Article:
Tragedy in Guizhou province invited social media criticism of the zero-Covid policy in the country
Map locating Qiannan prefecture in Guizhou province, southwest of China. (Photo: AFP)
Twenty-seven people died en route to a Covid-19 quarantine facility when their bus crashed in southwest China on Sunday, local authorities said, in the country's deadliest road accident this year.
The crash took place on a highway in rural Guizhou province when the vehicle carrying 47 people "flipped onto its side", Sandu county police said in a statement on social media.
Twenty people were being treated for injuries and emergency responders were dispatched to the scene in remote Qiannan prefecture, police said.
The Guizhou government confirmed later Sunday that the vehicle had been "transporting people linked to the epidemic to quarantine" from the provincial capital of Guiyang, and that the accident occurred around 2:40 am (1840 GMT).
"At present, on-site rescue work is basically completed, the treatment of the injured and aftercare of the deceased are being carried out in an orderly manner, and the cause of the accident is under investigation," the local government said in a social media statement.
It was not clear whether the passengers were infected with Covid, close contacts, or living in the same building as virus patients.
Guizhou has seen more than 900 new infections in the past two days and Guiyang, home to six million people, was locked down earlier in September.
Photos shared widely on social media Sunday showed a gold-colored passenger bus, its top completely crumpled, being towed by a truck.
Another viral photo appeared to show the bus driving at night, with the driver and passengers wearing hazmat suits, which are still commonly worn in China to protect against Covid.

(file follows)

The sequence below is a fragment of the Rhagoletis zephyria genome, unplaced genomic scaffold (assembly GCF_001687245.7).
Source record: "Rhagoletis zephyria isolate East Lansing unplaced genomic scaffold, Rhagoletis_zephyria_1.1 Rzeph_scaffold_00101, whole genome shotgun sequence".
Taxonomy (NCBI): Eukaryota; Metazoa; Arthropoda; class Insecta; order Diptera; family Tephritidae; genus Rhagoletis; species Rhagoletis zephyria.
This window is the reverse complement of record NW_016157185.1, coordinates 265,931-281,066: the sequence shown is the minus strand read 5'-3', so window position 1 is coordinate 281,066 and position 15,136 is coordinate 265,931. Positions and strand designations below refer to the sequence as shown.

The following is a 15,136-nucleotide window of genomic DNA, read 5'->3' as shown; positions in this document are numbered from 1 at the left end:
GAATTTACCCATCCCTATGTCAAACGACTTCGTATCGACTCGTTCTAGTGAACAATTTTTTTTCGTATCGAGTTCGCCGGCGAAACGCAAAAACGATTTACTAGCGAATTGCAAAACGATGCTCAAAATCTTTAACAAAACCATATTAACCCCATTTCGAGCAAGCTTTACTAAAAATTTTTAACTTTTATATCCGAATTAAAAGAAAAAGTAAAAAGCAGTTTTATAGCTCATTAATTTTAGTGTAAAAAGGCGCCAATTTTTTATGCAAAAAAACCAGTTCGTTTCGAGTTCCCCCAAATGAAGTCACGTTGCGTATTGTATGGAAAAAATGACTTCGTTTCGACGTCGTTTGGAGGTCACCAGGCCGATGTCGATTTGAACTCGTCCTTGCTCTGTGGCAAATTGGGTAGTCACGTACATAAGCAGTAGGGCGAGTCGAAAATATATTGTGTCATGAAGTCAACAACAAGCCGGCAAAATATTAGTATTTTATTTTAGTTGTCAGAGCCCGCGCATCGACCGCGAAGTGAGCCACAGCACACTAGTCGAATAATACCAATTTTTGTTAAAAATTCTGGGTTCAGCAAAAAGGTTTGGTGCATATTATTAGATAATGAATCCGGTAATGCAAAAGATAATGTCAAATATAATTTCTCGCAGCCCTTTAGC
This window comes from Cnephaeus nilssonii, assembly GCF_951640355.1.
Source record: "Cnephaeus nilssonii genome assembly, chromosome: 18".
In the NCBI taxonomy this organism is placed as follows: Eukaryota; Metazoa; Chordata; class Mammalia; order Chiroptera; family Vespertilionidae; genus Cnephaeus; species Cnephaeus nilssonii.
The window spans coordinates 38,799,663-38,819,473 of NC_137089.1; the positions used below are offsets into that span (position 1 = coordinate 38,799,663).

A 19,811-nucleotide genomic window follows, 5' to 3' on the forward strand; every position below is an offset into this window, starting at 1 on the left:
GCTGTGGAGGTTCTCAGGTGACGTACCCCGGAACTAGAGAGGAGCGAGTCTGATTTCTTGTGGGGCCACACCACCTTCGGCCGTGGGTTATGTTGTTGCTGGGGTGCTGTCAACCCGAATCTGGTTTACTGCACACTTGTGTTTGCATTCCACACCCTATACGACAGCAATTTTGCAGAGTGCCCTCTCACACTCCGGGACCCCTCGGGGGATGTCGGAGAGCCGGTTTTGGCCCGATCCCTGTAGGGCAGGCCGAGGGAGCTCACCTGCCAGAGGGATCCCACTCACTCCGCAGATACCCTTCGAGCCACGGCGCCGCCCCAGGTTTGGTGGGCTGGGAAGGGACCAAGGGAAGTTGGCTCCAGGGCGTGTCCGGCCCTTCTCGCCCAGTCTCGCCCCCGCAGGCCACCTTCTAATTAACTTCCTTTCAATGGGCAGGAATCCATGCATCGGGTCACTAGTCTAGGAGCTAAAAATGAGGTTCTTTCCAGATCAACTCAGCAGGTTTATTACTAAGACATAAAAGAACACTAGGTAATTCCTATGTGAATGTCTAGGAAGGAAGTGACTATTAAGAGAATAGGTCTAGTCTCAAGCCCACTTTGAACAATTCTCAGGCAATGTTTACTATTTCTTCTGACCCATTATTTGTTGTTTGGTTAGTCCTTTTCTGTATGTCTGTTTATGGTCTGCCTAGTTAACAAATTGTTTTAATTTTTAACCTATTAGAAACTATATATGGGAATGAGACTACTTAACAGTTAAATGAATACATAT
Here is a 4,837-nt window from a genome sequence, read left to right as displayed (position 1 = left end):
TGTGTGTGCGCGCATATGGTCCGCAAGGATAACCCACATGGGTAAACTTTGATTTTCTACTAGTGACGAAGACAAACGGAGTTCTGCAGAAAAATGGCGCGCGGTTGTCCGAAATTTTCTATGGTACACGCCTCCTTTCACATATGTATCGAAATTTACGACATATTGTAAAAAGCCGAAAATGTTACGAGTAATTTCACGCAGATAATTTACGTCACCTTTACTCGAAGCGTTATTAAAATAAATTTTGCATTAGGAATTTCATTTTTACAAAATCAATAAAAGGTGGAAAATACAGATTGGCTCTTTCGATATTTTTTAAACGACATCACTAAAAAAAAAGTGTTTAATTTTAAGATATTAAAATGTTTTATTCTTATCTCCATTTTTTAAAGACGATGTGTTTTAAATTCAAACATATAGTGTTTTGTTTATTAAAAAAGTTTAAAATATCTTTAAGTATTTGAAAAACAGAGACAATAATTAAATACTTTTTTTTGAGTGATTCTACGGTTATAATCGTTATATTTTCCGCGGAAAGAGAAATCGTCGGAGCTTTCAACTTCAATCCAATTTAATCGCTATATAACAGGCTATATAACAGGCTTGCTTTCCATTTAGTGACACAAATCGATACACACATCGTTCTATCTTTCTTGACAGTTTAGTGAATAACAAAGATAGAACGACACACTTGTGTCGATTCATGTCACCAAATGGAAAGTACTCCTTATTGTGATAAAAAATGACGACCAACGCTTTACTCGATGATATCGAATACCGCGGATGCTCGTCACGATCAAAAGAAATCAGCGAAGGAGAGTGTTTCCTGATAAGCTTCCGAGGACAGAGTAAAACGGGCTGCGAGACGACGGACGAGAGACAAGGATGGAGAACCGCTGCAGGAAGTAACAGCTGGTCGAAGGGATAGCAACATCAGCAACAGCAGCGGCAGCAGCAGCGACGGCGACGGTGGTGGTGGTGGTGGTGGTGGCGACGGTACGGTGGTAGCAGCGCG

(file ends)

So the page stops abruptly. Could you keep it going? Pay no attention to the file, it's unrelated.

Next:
AFP could not verify the photos.
"This feeling can't simply be represented by lighting a candle and saying RIP," read one Weibo post with more than 15,000 likes.
Some people on social media used the accident to criticize China's unrelenting zero-Covid policy, which has often seen entire housing compounds of thousands relocated to purpose-built quarantine facilities, sometimes hundreds of kilometers away.
"What proof do you have that you won't be on that bus at night someday?" read one viral Weibo post with over 15,000 likes.
The top-rated reply read: "Who said we're not on that bus late at night, we're clearly all there."
"We're all on this terrifying, dark bus."
Guizhou's Communist Party chief and the provincial governor "rushed" to Qiannan prefecture to direct emergency response work, the local government said, adding the officials "expressed deep condolences to the victims".
"It is necessary to draw a lesson from the accident, examine the quarantine and transportation of epidemic-linked personnel and hidden dangers in traffic safety... resolutely curb the occurrence of major accidents," the statement said.
Guizhou officials also vowed to set up a working group to investigate the cause of the accident.
During a two-month lockdown in the megacity of Shanghai this spring, some housing compound residents were forced to leave their homes and were bussed to crude quarantine facilities in neighboring provinces in the middle of the night -- despite testing negative for Covid.
Road accidents remain fairly common in China, where irregular enforcement and lax safety standards have resulted in a string of fatalities over the years.
Guizhou has also seen other transport accidents.
In June, a railway driver was killed when a high-speed train derailed in the province.
And in March, a Chinese passenger jet crash killed all 132 people on board, marking the deadliest aviation accident to take place in China for decades.
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